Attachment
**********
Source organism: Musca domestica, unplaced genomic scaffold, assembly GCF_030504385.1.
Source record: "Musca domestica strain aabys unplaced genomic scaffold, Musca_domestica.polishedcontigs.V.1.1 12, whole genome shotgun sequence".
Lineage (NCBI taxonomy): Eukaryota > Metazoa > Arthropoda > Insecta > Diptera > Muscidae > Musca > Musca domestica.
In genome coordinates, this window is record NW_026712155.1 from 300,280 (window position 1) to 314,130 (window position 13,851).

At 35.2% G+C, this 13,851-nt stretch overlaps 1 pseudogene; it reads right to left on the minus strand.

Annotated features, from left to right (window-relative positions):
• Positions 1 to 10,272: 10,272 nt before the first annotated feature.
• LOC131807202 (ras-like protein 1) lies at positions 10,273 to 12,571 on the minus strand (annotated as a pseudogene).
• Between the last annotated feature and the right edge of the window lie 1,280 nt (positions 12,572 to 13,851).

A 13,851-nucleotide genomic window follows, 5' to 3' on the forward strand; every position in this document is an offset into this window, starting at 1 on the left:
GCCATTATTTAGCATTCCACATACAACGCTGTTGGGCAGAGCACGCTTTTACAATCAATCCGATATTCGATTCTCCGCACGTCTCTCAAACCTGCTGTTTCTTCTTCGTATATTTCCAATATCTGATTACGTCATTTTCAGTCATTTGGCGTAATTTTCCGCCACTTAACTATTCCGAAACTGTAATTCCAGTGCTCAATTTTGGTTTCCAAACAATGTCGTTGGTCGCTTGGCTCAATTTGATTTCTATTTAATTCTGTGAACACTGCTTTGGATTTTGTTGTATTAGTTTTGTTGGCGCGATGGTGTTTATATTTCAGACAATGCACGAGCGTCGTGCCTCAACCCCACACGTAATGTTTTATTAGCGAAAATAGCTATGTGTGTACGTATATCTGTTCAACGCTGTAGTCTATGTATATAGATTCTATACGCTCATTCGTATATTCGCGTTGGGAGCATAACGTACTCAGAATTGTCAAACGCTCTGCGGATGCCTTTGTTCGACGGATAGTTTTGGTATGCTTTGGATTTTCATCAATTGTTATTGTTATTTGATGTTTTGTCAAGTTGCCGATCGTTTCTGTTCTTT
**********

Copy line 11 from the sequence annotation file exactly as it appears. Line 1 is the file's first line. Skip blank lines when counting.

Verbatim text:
GCCATTATTTAGCATTCCACATACAACGCTGTTGGGCAGAGCACGCTTTTACAATCAATCCGATATTCGATTCTCCGCACGTCTCTCAAACCTGCTGTTTCTTCTTCGTATATTTCCAATATCTGATTACGTCATTTTCAGTCATTTGGCGTAATTTTCCGCCACTTAACTATTCCGAAACTGTAATTCCAGTGCTCAATTTTGGTTTCCAAACAATGTCGTTGGTCGCTTGGCTCAATTTGATTTCTATTTAATTCTGTGAACACTGCTTTGGATTTTGTTGTATTAGTTTTGTTGGCGCGATGGTGTTTATATTTCAGACAATGCACGAGCGTCGTGCCTCAACCCCACACGTAATGTTTTATTAGCGAAAATAGCTATGTGTGTACGTATATCTGTTCAACGCTGTAGTCTATGTATATAGATTCTATACGCTCATTCGTATATTCGCGTTGGGAGCATAACGTACTCAGAATTGTCAAACGCTCTGCGGATGCCTTTGTTCGACGGATAGTTTTGGTATGCTTTGGATTTTCATCAATTGTTATTGTTATTTGATGTTTTGTCAAGTTGCCGATCGTTTCTGTTCTTT